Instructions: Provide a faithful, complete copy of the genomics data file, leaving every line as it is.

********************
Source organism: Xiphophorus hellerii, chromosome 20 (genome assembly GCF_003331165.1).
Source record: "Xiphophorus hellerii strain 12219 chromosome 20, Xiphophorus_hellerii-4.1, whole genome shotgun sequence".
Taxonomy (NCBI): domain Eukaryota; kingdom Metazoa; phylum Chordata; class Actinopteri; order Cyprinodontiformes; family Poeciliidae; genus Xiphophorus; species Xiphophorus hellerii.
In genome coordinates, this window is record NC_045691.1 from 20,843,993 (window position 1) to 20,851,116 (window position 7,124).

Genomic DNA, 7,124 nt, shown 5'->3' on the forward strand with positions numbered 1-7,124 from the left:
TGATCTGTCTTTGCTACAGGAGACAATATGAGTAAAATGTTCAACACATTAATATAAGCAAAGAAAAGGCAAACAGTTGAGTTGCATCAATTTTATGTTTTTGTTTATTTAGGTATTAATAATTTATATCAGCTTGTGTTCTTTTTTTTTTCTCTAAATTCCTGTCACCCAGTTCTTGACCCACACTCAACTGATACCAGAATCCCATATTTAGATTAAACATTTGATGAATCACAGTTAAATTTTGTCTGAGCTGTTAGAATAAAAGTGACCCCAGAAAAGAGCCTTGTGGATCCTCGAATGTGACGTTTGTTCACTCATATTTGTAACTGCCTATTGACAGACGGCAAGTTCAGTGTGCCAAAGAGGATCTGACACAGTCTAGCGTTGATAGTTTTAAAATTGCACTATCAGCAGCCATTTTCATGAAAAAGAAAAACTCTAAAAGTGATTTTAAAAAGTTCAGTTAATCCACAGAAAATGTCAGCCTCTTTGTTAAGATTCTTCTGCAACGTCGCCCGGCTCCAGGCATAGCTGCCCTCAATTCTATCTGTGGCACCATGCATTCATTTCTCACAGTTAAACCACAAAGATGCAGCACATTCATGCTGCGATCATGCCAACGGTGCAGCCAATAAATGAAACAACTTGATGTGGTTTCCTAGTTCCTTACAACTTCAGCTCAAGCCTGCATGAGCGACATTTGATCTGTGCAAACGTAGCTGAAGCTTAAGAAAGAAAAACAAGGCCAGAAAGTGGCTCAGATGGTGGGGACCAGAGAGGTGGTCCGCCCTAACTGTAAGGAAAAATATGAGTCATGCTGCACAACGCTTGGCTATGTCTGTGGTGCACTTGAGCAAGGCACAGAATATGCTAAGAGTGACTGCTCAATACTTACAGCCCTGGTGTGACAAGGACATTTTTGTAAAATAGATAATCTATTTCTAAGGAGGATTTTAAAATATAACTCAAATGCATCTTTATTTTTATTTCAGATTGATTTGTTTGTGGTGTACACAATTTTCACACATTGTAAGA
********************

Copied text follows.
Source organism: Xiphophorus hellerii, chromosome 20 (genome assembly GCF_003331165.1).
Source record: "Xiphophorus hellerii strain 12219 chromosome 20, Xiphophorus_hellerii-4.1, whole genome shotgun sequence".
Taxonomy (NCBI): domain Eukaryota; kingdom Metazoa; phylum Chordata; class Actinopteri; order Cyprinodontiformes; family Poeciliidae; genus Xiphophorus; species Xiphophorus hellerii.
In genome coordinates, this window is record NC_045691.1 from 20,843,993 (window position 1) to 20,851,116 (window position 7,124).

Genomic DNA, 7,124 nt, shown 5'->3' on the forward strand with positions numbered 1-7,124 from the left:
TGATCTGTCTTTGCTACAGGAGACAATATGAGTAAAATGTTCAACACATTAATATAAGCAAAGAAAAGGCAAACAGTTGAGTTGCATCAATTTTATGTTTTTGTTTATTTAGGTATTAATAATTTATATCAGCTTGTGTTCTTTTTTTTTTCTCTAAATTCCTGTCACCCAGTTCTTGACCCACACTCAACTGATACCAGAATCCCATATTTAGATTAAACATTTGATGAATCACAGTTAAATTTTGTCTGAGCTGTTAGAATAAAAGTGACCCCAGAAAAGAGCCTTGTGGATCCTCGAATGTGACGTTTGTTCACTCATATTTGTAACTGCCTATTGACAGACGGCAAGTTCAGTGTGCCAAAGAGGATCTGACACAGTCTAGCGTTGATAGTTTTAAAATTGCACTATCAGCAGCCATTTTCATGAAAAAGAAAAACTCTAAAAGTGATTTTAAAAAGTTCAGTTAATCCACAGAAAATGTCAGCCTCTTTGTTAAGATTCTTCTGCAACGTCGCCCGGCTCCAGGCATAGCTGCCCTCAATTCTATCTGTGGCACCATGCATTCATTTCTCACAGTTAAACCACAAAGATGCAGCACATTCATGCTGCGATCATGCCAACGGTGCAGCCAATAAATGAAACAACTTGATGTGGTTTCCTAGTTCCTTACAACTTCAGCTCAAGCCTGCATGAGCGACATTTGATCTGTGCAAACGTAGCTGAAGCTTAAGAAAGAAAAACAAGGCCAGAAAGTGGCTCAGATGGTGGGGACCAGAGAGGTGGTCCGCCCTAACTGTAAGGAAAAATATGAGTCATGCTGCACAACGCTTGGCTATGTCTGTGGTGCACTTGAGCAAGGCACAGAATATGCTAAGAGTGACTGCTCAATACTTACAGCCCTGGTGTGACAAGGACATTTTTGTAAAATAGATAATCTATTTCTAAGGAGGATTTTAAAATATAACTCAAATGCATCTTTATTTTTATTTCAGATTGATTTGTTTGTGGTGTACACAATTTTCACACATTGTAAGA